During the next decades, electricity in U.S. cities transformed work, home and everything in between. Generators sent electricity to new city railroads and street lights at first. Then manufacturing began to accelerate. With electric motors installed, mills could move away from the crowded banks of prime rapids and falls to more remote locations where they could spread out, nearer perhaps to labor, their raw materials or transportation centers. Textile mills, some of the first adopters of electricity, became less fire-prone, cleaner, cooler and able to operate at night. Steel mills became major users, replacing workers with machines.
Demand increased exponentially. The phenomenon was so striking that the U.S. government tried to measure and report the change. In 1899, the year Kingsbury started teaching at Worcester Polytechnic Institute, there were 16,891 machines in U.S. factories turning out a total of less than 500,000 horsepower. By 1909, while the Kingsbury thrust bearing was waiting for a patent, 388,854 electric motors in U.S. factories yielded 4,817,140 horsepower.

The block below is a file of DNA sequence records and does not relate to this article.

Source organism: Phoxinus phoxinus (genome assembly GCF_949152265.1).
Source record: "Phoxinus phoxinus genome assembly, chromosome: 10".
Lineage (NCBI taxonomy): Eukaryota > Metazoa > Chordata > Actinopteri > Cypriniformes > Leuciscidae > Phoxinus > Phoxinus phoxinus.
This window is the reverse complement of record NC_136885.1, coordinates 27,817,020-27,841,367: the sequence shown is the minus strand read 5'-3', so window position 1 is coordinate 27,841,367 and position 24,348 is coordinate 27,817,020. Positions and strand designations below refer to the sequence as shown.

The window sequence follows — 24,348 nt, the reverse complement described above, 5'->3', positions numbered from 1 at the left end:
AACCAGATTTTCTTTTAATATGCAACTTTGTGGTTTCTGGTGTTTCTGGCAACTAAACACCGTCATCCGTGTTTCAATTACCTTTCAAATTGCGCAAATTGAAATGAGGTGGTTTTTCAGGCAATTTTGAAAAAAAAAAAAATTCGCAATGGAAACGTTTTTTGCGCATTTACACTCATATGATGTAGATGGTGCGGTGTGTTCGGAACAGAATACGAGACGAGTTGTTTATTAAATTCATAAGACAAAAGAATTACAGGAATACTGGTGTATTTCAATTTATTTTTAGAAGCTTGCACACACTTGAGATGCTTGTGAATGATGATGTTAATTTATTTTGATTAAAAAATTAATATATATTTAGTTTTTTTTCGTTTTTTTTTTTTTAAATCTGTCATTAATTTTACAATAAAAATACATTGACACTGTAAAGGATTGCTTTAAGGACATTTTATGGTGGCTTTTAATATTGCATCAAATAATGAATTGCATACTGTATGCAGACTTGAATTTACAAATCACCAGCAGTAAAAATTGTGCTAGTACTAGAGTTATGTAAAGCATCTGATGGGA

Eventually, power companies turned to supplying domestic electrical consumption in urban and suburban centers, first with electric lighting and then with household appliances. Efficiency crept into the home from the factory, and time rather than the task to be done defined the work period. Households changed from places of production to places of consumption. Generators struggled to supply more electricity to domestic and commercial customers over greater distances. Now Kingsbury's bearing was needed. After the success at McCall's Ferry, others soon followed. A 1952 Kingsbury catalog looked back, observing, "Acceptance of the pivoted shoe thrust bearing was rapid, and there followed a spectacular growth in the size and power of vertical hydroelectric generators, until then handicapped by lack of thrust bearings capable of supporting loads of the order of hundreds of tons."
Kingsbury thrust bearings were retrofit on existing machines and included in new ones. Sites included the Niagara Power plants started in the 1890s, Hoover Dam built in the 1930s, and Tennessee Valley Authority dams following that, as rural electrification progressed. The TVA turbines in the 1930s carried a running load of more than 2 million pounds, five times that carried by the original Holtwood bearing.
Today, Kingsbury bearings are at work all over the world in oil refineries, power generation stations, pumping stations and ship propulsion.
Mick McCann is vice president of sales and marketing for Kingsbury Inc. Chris Porse, P.E., MBA, is site supervisor for PPL's Holtwood hydroelectric plant.